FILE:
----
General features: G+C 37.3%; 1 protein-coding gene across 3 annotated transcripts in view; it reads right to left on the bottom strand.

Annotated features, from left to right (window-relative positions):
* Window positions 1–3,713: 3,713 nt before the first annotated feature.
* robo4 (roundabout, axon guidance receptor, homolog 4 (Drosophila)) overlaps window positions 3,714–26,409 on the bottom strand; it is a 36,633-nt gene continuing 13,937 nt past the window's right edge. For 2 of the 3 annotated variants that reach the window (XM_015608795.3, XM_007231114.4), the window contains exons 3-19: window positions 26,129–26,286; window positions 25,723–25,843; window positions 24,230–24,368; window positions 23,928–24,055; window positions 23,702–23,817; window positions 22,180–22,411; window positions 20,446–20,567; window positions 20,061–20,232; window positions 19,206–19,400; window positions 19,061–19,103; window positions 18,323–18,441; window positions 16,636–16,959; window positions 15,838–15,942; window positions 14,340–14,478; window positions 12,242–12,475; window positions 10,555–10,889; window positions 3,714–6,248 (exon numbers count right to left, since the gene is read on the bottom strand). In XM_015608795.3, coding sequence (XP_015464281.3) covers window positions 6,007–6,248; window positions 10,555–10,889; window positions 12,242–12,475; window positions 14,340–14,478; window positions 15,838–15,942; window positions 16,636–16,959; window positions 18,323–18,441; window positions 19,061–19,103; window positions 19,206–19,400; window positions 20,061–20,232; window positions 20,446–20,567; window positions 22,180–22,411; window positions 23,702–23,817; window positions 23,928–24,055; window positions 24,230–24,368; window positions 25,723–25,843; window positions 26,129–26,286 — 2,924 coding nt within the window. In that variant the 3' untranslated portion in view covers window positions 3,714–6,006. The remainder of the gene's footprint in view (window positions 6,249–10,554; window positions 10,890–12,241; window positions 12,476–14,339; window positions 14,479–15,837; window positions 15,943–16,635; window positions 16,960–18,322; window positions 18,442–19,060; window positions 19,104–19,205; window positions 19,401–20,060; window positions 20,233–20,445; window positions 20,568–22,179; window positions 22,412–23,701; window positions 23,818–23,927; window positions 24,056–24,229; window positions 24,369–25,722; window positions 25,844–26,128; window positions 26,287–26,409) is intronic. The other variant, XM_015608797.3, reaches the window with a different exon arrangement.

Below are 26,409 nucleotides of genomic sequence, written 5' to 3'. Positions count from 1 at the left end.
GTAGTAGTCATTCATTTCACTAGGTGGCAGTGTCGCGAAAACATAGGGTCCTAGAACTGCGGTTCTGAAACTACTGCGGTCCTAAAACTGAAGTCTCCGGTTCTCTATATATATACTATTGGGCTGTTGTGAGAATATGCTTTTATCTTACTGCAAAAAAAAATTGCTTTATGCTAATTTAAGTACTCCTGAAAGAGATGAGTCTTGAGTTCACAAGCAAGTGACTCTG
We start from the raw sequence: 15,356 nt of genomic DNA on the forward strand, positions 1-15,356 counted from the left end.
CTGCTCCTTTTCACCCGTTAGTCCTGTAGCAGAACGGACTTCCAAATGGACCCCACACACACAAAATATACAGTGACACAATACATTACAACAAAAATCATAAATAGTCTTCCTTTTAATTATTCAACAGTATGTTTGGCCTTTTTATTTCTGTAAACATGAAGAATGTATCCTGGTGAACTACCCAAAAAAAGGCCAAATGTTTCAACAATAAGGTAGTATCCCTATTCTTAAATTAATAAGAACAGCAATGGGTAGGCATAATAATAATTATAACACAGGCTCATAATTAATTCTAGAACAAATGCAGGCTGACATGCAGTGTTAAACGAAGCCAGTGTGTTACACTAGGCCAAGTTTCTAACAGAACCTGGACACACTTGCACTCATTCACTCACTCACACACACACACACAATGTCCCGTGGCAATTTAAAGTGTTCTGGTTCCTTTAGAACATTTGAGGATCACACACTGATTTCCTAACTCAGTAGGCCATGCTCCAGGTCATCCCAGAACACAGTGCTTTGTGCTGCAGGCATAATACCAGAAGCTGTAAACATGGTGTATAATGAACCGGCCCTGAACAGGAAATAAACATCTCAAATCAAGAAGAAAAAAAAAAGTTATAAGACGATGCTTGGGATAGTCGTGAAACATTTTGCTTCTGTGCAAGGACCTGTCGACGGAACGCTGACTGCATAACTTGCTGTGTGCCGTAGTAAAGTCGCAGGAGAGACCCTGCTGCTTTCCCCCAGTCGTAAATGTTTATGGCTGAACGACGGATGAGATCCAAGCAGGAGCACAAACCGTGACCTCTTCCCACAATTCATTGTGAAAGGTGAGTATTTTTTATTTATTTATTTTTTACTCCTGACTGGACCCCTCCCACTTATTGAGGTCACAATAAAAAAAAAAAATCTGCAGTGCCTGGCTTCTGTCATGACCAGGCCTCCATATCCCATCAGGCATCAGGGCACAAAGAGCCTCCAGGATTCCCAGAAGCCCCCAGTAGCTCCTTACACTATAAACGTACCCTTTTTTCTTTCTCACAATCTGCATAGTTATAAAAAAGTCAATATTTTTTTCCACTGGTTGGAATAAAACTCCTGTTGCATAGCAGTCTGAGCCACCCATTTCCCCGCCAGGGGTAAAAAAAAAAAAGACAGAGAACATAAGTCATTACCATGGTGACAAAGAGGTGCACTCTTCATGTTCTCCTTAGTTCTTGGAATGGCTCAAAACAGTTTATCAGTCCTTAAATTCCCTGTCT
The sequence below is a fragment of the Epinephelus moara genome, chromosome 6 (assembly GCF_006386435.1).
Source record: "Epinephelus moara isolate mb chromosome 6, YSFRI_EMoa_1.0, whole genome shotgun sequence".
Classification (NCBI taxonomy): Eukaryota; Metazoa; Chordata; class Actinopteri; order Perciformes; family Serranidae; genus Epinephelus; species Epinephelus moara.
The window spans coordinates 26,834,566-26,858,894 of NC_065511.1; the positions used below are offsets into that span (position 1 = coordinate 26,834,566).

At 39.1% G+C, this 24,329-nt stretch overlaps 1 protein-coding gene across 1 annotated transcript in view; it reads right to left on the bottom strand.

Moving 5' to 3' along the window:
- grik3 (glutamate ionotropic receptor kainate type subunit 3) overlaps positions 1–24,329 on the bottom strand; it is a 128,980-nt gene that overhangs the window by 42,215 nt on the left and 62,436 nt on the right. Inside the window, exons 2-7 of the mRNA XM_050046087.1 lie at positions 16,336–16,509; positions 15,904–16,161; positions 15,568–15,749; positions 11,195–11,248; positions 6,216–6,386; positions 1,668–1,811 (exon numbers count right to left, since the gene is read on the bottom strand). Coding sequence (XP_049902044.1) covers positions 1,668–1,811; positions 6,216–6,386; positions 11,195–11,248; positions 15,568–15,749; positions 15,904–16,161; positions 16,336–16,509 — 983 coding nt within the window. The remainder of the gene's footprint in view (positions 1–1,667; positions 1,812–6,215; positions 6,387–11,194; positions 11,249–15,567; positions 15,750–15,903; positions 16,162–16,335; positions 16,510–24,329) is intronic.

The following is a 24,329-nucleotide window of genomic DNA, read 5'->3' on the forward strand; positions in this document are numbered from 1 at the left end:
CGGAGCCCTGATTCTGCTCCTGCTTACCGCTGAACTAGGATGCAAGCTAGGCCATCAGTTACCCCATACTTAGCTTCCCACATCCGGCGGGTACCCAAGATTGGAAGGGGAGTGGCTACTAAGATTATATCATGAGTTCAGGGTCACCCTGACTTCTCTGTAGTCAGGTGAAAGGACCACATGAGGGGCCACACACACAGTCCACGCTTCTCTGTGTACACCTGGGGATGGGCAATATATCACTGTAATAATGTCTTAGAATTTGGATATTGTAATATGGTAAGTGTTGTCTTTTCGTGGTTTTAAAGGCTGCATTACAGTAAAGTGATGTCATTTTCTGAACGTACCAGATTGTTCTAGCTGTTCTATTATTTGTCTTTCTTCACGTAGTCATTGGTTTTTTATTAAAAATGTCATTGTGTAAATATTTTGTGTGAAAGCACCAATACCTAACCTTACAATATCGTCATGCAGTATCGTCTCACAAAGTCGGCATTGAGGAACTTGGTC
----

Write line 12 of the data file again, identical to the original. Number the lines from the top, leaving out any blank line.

The window spans coordinates 26,834,566-26,858,894 of NC_065511.1; the positions used below are offsets into that span (position 1 = coordinate 26,834,566).